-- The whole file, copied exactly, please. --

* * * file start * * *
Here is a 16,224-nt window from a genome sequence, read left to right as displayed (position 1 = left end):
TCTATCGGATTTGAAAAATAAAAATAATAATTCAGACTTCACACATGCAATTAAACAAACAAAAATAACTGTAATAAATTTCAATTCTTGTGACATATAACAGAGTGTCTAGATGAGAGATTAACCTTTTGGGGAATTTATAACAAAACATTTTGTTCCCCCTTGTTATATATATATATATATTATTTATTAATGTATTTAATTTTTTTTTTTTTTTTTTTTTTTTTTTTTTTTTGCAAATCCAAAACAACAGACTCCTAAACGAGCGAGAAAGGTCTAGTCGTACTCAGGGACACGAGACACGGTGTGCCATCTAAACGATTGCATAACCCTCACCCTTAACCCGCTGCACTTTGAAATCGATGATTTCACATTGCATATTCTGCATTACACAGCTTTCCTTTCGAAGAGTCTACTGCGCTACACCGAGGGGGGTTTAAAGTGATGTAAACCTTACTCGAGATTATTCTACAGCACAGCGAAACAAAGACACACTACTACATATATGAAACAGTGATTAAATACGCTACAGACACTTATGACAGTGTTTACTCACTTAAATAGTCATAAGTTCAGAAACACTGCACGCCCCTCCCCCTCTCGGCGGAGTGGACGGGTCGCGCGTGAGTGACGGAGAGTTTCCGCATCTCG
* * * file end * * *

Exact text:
Here is a 16,224-nt window from a genome sequence, read left to right as displayed (position 1 = left end):
TCTATCGGATTTGAAAAATAAAAATAATAATTCAGACTTCACACATGCAATTAAACAAACAAAAATAACTGTAATAAATTTCAATTCTTGTGACATATAACAGAGTGTCTAGATGAGAGATTAACCTTTTGGGGAATTTATAACAAAACATTTTGTTCCCCCTTGTTATATATATATATATATTATTTATTAATGTATTTAATTTTTTTTTTTTTTTTTTTTTTTTTTTTTTTTTGCAAATCCAAAACAACAGACTCCTAAACGAGCGAGAAAGGTCTAGTCGTACTCAGGGACACGAGACACGGTGTGCCATCTAAACGATTGCATAACCCTCACCCTTAACCCGCTGCACTTTGAAATCGATGATTTCACATTGCATATTCTGCATTACACAGCTTTCCTTTCGAAGAGTCTACTGCGCTACACCGAGGGGGGTTTAAAGTGATGTAAACCTTACTCGAGATTATTCTACAGCACAGCGAAACAAAGACACACTACTACATATATGAAACAGTGATTAAATACGCTACAGACACTTATGACAGTGTTTACTCACTTAAATAGTCATAAGTTCAGAAACACTGCACGCCCCTCCCCCTCTCGGCGGAGTGGACGGGTCGCGCGTGAGTGACGGAGAGTTTCCGCATCTCG